With the emergence of search engines such as Google, AltaVista and Dogpile, users are able to quickly search the Internet for specific content. These powerful search engines typically return tens of thousands of results. However, the results can quickly turn into a double-edged sword.
Always improving technology has increased the chances that what you are looking for is returned and at the beginning of the list. But computers are not smart; they only do what you ask them to and they are unable to read your mind. So if the result of your search was not presented in the first page or so of lists, your search may turn into a finding the needle in a haystack.
In those instances where the information you were looking for wasn't immediately returned or you want to narrow your results, this month's "Be Active Online" article will focus on some hints and tips to search the Internet more effectively.
Basic Searches The majority of search engines are automatically designed as "and" searches. This means that pages are searched based on every word you put in the search box (that is separated by a space). The user does not have to type the word and between each word. Though basic searches such as this can be effective, there are times when you need for your search to be more specific and eliminate irrelevant results.
The way to do this is use an "advanced" search. Most search engines offer "advanced searches" that will help you better define what you are searching for. Performing an advanced search can be done by going to the search engine's advances search link or by entering terms and symbols that will better define exactly what you are looking for.
Advanced Searches The following are ways to perform advanced searches.
Editor's Note: Although specific examples will not work uniformly across all search engines, the following examples are fairly common and work with a number of search engines.
One way to define a more specific search is by placing the plus symbol, +, in front of a word or phrase. The search engine will find pages that contain all or the words/phrases which have the + symbol in front of them.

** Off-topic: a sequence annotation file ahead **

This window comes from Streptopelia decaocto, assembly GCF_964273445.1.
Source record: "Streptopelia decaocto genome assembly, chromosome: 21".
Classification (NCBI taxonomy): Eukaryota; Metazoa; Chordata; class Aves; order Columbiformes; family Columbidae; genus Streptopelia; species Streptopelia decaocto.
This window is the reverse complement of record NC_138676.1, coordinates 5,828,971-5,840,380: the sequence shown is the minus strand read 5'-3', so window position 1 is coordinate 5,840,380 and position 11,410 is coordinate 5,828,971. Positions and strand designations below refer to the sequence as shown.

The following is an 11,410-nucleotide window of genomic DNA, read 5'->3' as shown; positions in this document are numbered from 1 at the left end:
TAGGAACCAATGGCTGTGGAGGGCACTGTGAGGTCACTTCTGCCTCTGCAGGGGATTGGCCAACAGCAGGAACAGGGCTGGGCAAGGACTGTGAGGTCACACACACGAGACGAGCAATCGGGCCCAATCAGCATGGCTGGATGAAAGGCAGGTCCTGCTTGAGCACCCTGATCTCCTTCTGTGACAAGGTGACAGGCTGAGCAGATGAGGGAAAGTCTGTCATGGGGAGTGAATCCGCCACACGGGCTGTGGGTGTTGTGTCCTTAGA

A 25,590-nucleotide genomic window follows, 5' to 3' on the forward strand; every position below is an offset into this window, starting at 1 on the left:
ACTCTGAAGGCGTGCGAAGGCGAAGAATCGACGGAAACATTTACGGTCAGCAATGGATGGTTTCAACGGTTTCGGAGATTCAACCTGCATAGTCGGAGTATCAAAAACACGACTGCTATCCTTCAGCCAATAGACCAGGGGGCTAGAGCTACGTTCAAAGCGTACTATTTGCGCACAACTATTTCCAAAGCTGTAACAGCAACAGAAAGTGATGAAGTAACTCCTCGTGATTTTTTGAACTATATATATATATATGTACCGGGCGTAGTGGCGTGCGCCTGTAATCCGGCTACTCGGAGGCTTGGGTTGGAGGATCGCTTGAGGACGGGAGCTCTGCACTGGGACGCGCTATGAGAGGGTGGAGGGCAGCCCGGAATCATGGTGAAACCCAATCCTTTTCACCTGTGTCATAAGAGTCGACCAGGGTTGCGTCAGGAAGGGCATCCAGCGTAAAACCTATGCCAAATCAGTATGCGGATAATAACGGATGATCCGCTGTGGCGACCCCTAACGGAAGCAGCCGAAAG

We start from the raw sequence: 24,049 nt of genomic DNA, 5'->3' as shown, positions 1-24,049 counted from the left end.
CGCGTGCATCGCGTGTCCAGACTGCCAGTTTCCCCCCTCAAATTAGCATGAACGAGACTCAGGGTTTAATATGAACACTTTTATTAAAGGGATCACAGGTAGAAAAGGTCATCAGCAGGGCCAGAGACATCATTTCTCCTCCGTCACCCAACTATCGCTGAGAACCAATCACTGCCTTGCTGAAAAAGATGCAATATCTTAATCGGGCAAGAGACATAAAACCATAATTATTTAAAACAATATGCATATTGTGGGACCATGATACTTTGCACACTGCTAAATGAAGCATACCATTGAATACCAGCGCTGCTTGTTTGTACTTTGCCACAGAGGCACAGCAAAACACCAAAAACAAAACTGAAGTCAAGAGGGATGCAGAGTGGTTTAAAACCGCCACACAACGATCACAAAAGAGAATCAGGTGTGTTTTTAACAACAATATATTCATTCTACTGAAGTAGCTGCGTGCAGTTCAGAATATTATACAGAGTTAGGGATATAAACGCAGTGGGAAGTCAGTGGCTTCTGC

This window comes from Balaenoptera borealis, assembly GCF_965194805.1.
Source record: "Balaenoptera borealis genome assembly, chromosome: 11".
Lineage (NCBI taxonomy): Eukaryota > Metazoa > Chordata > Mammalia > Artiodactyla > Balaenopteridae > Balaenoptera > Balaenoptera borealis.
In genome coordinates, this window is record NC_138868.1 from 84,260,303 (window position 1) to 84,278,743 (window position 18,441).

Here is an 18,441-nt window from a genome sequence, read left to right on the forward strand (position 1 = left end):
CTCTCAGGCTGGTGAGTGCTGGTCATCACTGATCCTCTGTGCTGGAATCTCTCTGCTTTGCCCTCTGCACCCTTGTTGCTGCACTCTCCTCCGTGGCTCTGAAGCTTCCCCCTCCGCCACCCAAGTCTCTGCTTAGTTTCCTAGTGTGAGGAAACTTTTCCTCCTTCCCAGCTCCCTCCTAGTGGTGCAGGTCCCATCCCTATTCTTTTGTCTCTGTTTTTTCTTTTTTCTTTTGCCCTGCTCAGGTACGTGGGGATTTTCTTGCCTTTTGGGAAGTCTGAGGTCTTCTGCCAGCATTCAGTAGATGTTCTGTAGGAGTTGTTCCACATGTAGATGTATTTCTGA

On the other end of the spectrum, placing a minus symbol, -, in front a search term will exclude pages that contain that search term. Using the word NOT in front of a term will also exclude pages that contain the term or phrase. Example: +Construction +Project -residential will search websites that contain the words construction AND project, but not include any pages with the term residential.
Using the symbol | (the shift+backslash key, above the Enter key) or the word OR will find pages that contain either term in the search box. Example: Construction | Rental will return pages with the term Construction or Rental. In this search, the page only needs to have one of the defined terms to be returned.
To find an exact match for your search place quotation marks around the term. Example: The search "Equipment Tailgate Talk" will simply return the Tailgate Talk section from ForConstructionPros.com.
You can even use a search engine to search a single site. Type of the search term you are looking for and add the word site, a colon and the domain name. One use for this search would be to search ForConstructionPros.com for a specific article. Example: Light-duty Truck Offering Expands site:www.forconstructionpros.com
Searching a range of numbers is also a possibility. To use this search type in the numbers separated by two periods (with no spaces) that goes along with your terms. One way to incorporate this search would be to look for equipment over a period of time. Example: skid steer 2004..2006 These results will bring back pages that have terms skid steer 2004, 2005 and 2006.
The Internet is an incredibly large place with a great deal of resources and information. The occasional problem that arises is finding that information. The preceding examples should help you when you need to narrow your next search. Using one, two or more of the techniques in a single search will help find exactly what you are looking for and be more active online.